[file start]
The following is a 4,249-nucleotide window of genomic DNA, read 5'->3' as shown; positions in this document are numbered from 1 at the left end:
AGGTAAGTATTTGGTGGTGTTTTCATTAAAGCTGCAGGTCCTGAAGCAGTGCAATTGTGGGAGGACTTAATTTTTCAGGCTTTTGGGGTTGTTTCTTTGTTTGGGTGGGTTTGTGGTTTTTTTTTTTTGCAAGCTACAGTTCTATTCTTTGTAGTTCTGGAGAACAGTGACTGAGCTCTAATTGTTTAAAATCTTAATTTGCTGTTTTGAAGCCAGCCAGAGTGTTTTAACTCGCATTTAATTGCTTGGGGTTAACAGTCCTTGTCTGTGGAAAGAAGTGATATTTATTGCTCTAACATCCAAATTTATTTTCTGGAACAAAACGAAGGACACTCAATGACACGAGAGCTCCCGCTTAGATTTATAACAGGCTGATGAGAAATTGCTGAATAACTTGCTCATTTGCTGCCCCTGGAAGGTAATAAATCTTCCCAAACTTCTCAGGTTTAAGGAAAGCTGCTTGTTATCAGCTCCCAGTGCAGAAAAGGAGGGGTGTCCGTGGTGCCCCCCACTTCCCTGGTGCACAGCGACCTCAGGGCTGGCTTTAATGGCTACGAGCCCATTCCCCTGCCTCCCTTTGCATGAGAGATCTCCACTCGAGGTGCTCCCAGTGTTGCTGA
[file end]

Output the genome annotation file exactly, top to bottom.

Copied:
The following is a 4,249-nucleotide window of genomic DNA, read 5'->3' as shown; positions in this document are numbered from 1 at the left end:
AGGTAAGTATTTGGTGGTGTTTTCATTAAAGCTGCAGGTCCTGAAGCAGTGCAATTGTGGGAGGACTTAATTTTTCAGGCTTTTGGGGTTGTTTCTTTGTTTGGGTGGGTTTGTGGTTTTTTTTTTTTGCAAGCTACAGTTCTATTCTTTGTAGTTCTGGAGAACAGTGACTGAGCTCTAATTGTTTAAAATCTTAATTTGCTGTTTTGAAGCCAGCCAGAGTGTTTTAACTCGCATTTAATTGCTTGGGGTTAACAGTCCTTGTCTGTGGAAAGAAGTGATATTTATTGCTCTAACATCCAAATTTATTTTCTGGAACAAAACGAAGGACACTCAATGACACGAGAGCTCCCGCTTAGATTTATAACAGGCTGATGAGAAATTGCTGAATAACTTGCTCATTTGCTGCCCCTGGAAGGTAATAAATCTTCCCAAACTTCTCAGGTTTAAGGAAAGCTGCTTGTTATCAGCTCCCAGTGCAGAAAAGGAGGGGTGTCCGTGGTGCCCCCCACTTCCCTGGTGCACAGCGACCTCAGGGCTGGCTTTAATGGCTACGAGCCCATTCCCCTGCCTCCCTTTGCATGAGAGATCTCCACTCGAGGTGCTCCCAGTGTTGCTGA